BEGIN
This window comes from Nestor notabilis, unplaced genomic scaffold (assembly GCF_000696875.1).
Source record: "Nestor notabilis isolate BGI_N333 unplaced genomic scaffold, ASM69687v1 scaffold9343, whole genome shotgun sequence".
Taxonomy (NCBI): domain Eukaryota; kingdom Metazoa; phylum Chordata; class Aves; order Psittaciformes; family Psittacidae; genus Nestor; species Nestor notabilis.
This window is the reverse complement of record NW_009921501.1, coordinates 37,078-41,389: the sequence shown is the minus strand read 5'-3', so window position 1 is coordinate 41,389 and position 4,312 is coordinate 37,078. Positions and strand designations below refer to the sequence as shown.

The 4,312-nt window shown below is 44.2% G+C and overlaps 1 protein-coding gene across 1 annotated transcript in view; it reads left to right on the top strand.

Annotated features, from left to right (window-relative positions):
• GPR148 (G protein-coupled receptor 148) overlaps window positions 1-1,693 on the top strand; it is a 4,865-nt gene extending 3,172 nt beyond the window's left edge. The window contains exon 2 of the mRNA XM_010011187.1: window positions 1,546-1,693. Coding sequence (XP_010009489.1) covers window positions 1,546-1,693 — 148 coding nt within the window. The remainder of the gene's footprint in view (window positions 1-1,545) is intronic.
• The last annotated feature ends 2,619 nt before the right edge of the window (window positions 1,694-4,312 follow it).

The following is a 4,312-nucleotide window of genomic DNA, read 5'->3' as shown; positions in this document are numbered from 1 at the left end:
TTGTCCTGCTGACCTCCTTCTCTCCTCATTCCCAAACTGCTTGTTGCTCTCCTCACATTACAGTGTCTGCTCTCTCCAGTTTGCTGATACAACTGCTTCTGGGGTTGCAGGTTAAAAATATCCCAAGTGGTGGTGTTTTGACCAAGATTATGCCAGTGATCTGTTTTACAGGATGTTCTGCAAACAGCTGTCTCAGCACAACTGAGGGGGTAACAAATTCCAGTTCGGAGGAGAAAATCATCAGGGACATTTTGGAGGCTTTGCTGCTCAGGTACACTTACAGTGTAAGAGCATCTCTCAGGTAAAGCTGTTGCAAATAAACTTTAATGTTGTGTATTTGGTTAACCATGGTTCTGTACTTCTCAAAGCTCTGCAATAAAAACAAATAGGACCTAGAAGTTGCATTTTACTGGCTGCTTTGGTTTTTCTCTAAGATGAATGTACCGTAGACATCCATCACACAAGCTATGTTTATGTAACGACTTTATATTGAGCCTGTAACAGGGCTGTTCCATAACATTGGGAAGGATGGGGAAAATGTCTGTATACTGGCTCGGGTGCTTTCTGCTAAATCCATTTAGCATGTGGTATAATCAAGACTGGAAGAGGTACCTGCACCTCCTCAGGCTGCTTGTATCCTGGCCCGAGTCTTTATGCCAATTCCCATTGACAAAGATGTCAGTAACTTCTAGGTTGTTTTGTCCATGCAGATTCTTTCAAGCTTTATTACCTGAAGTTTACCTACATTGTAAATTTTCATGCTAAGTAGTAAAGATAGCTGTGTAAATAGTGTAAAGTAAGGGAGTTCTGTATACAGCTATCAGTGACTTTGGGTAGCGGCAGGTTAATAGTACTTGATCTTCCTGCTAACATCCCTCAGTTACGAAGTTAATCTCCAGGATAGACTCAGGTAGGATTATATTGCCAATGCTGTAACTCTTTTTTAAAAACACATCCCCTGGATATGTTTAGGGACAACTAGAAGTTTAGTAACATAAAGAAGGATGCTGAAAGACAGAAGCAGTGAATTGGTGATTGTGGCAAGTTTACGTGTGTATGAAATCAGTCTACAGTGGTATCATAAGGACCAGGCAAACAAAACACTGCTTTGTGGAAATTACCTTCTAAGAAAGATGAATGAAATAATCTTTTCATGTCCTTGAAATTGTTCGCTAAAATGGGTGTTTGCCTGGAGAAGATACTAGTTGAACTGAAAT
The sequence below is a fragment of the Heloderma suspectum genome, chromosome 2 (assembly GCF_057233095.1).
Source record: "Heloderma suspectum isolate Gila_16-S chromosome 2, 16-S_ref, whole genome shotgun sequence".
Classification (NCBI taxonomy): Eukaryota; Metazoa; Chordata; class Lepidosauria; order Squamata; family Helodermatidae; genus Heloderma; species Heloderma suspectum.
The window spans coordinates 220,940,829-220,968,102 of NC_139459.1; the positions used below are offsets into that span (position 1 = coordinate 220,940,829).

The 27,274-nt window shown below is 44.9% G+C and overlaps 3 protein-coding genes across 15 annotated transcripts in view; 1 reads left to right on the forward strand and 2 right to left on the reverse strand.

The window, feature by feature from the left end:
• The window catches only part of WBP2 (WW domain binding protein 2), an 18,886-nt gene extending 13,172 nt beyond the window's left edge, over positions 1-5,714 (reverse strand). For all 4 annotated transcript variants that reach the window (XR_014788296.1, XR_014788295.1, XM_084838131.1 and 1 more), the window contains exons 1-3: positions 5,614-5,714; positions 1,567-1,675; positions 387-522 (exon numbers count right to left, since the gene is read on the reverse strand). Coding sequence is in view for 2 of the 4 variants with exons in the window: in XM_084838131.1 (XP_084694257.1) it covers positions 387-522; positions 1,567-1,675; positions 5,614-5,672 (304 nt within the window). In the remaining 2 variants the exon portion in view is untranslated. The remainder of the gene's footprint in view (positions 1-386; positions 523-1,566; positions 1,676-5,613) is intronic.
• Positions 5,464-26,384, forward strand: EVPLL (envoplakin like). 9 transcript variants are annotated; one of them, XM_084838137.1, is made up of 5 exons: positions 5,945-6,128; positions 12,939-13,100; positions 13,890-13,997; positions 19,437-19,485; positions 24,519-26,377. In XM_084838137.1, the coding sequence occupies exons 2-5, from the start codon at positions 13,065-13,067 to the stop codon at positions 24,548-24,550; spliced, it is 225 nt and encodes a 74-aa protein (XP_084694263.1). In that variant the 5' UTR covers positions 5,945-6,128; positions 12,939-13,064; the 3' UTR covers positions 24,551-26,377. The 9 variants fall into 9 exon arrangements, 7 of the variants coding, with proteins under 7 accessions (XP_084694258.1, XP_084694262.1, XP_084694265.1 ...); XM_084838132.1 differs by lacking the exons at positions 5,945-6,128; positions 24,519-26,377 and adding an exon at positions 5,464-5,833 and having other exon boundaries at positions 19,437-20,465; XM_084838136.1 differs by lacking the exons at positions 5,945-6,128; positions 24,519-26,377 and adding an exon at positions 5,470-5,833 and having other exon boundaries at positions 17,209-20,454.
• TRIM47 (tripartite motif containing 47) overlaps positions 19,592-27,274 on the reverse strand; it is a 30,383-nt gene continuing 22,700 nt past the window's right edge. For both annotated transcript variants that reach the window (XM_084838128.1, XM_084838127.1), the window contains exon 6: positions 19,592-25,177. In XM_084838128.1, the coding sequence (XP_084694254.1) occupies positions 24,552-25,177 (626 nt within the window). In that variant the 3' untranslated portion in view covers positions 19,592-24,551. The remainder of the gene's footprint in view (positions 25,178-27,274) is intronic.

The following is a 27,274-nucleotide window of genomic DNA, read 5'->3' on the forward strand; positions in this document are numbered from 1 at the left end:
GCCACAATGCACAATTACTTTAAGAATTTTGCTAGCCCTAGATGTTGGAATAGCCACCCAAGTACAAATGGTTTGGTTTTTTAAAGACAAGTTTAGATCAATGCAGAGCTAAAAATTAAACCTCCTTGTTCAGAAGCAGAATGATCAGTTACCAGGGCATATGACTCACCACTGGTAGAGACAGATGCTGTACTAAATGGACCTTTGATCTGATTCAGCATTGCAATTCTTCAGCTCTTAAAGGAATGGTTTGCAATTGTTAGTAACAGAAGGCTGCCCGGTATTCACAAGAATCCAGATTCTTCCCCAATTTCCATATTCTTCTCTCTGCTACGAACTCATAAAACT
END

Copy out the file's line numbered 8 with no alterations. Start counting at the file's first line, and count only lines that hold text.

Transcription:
• The last annotated feature ends 2,619 nt before the right edge of the window (window positions 1,694-4,312 follow it).